OMOS is a new moving image project that pays homage to Scotland’s untold Black history, and celebrates Black performance in Scotland.
Created collaboratively by a group of award-winning performers, OMOS is a touring moving image exhibition that shines a light on Black and Black LGBTQ excellence.
Experience OMOS, and join workshops as part of the touring exhibition:
OMOS, 3 September - 2 October, Royal Scottish Academy
The Origins of Storytelling (Movement Workshop) - 03 September, 10 AM - 12 PM with Briana Pegado
Lipsyncing 101 - 03 September, 12:15 - 1:30 PM with Rhys Hollis
Sing Sister Sing Workshop on the History of Gospel and Jazz Music 03 September, 2:30 PM - 3:30 PM with Andrea Baker
The Origins of Storytelling (Creative Writing Workshop) - 24 September, 2 PM - 4 PM with Briana Pegado
Further exhibition dates to be announced.
Cabaret performer Rhys Hollis (also known as Rhys’s Pieces) leads an outstanding group of collaborators including opera singer Andrea Baker, dancer Divine Tasinda and pole artist Kheanna Walker. Each artist has used their unique skills and perspective to create a solo performance for the film.
OMOS is inspired by an historical performance given to King James VI of Scotland with a little-known story. At Stirling Castle in 1594, a feared lion was replaced in a performance by an unnamed Black man, pulling a chariot through the castle’s Great Hall: one of a number of Black people who appeared in performances at the Scottish court.
Filmed on location at two sites of historical significance, Puck’s Glen, Dunoon (named for Shakespeare’s mischievous fairy) and Stirling Castle, OMOS is a beautiful, powerful moving image work that shows each artist occupying space in homage to an often forgotten history - drawing on the past and looking to the future.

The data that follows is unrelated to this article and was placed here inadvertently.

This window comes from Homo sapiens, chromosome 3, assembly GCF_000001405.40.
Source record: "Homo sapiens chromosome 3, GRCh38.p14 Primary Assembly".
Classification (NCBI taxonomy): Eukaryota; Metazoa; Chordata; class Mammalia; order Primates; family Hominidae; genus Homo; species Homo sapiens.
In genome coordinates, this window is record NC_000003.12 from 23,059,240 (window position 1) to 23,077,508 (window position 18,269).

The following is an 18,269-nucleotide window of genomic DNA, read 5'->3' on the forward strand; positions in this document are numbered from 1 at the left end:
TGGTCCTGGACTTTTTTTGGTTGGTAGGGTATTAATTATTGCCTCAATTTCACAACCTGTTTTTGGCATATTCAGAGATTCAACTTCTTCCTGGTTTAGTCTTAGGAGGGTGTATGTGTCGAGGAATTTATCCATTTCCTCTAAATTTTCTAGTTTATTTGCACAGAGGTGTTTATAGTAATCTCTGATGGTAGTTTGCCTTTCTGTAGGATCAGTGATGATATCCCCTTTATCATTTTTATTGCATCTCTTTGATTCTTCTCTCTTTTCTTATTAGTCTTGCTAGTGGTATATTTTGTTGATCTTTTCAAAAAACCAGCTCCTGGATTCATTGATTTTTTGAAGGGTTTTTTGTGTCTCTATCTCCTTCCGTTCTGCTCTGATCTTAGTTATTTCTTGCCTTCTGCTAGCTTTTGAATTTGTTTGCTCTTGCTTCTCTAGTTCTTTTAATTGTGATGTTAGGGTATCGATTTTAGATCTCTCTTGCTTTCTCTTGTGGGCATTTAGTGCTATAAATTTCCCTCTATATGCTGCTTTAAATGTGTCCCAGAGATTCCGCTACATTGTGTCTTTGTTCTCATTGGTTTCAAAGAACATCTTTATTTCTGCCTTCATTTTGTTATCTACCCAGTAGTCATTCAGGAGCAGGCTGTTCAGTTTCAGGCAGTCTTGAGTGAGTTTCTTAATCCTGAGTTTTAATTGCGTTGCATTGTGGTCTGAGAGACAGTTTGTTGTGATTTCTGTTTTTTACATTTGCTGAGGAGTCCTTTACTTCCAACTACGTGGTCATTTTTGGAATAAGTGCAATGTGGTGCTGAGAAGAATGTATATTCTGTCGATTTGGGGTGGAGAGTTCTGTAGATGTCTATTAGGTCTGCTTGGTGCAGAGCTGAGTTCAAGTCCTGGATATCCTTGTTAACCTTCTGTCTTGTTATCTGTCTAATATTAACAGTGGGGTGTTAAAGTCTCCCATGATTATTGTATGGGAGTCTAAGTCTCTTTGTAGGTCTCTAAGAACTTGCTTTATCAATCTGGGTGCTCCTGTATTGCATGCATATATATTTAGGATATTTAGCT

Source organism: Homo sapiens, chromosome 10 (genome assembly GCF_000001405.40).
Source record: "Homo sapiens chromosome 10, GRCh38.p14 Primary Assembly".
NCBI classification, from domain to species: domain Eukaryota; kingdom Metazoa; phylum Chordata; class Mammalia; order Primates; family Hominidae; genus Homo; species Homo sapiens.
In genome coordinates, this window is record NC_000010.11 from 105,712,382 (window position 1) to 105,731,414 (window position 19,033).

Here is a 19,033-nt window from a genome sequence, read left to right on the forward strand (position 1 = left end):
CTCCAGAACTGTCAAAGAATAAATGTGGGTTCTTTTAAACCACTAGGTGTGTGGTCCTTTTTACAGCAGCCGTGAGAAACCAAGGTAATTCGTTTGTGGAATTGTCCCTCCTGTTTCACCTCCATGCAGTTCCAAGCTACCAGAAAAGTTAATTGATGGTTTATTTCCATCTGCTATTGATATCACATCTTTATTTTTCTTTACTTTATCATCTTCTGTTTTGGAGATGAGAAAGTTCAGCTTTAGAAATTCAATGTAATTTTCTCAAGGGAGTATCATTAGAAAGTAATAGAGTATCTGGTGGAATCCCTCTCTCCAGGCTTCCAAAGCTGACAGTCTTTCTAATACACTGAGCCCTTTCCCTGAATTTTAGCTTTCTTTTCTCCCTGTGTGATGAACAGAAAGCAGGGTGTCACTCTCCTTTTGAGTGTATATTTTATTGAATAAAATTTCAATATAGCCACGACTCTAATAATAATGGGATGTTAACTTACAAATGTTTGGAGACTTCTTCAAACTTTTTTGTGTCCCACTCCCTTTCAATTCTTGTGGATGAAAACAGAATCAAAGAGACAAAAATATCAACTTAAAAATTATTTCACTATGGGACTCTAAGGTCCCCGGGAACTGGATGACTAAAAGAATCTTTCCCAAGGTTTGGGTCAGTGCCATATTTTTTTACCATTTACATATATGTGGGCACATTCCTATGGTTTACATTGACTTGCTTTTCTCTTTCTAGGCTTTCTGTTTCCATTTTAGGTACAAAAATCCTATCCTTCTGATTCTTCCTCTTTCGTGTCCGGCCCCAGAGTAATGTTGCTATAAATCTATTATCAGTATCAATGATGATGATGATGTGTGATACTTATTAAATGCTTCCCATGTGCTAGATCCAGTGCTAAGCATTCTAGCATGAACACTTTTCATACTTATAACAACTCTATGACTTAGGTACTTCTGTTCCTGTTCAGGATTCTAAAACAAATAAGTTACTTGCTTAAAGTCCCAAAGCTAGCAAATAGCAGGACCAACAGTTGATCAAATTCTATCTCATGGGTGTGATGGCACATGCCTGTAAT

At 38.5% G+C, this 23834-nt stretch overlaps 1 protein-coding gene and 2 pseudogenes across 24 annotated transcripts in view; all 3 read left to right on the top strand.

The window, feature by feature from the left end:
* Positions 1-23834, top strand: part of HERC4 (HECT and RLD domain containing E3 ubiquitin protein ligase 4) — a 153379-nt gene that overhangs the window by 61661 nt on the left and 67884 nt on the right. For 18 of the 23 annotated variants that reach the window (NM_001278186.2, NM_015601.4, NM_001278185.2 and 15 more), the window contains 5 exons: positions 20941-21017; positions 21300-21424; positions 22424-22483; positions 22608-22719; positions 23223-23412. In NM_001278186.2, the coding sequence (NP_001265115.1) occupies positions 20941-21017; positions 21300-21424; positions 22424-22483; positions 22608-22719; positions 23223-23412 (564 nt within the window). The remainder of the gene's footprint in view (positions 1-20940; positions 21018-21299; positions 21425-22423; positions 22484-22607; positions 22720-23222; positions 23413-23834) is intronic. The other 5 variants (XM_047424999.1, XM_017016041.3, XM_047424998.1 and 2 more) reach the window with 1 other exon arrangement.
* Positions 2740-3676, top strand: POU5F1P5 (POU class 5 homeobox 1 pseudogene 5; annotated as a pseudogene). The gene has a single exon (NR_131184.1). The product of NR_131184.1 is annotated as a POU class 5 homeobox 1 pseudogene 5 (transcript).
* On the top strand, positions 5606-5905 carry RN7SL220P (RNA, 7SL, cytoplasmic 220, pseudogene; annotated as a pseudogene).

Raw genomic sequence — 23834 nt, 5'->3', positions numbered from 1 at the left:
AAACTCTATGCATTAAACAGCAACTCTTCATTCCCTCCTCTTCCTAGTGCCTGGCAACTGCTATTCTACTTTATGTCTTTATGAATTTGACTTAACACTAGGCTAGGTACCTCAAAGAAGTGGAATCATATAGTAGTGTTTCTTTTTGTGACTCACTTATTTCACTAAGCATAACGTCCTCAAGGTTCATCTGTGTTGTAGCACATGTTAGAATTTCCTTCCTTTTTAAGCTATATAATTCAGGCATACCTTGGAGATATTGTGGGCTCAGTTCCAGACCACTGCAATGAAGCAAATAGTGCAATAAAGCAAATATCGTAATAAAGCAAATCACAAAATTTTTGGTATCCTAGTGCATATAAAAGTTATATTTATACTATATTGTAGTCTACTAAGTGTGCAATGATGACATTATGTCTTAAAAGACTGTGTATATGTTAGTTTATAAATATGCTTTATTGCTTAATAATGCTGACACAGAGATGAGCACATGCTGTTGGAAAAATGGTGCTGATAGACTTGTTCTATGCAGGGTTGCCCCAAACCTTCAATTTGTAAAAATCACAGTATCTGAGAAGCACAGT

OMOS will tour to Dunoon Burgh Hall from 25 March - 24 April 2022 with workshops running from 25 - 27 March and throughout April, then to the Royal Scottish Academy from 3 September - 2 October 2022.
OMOS is producd by Pollyanna and funded by The National Lottery through Creative Scotland and National Lottery Heritage Fund. It is also funded by City of Edinburgh Council, People’s Postcode Trust and Historic Environment Scotland. Partners include Historic Environment Scotland, Forestry and Land Scotland, Dunoon Burgh Hall, Royal Scottish Academy, Cultural Heritage and Arts Assembly Argyll & Isles (CHARTS), Argyll & Bute Council, the Fruitmarket, Scene Stirling and Transmission. The workshops in Edinburgh and storytelling cabaret have been supported by the Year of Stories 2022 Community Stories Fund. This fund is being delivered in partnership between VisitScotland and Museums Galleries Scotland with support from National Lottery Heritage Fund thanks to National Lottery players.
All photos by Washington Gwande
From top down
L-R: Divine Tasinda, Rhys Hollis, Andrea Baker and Kheanna Walker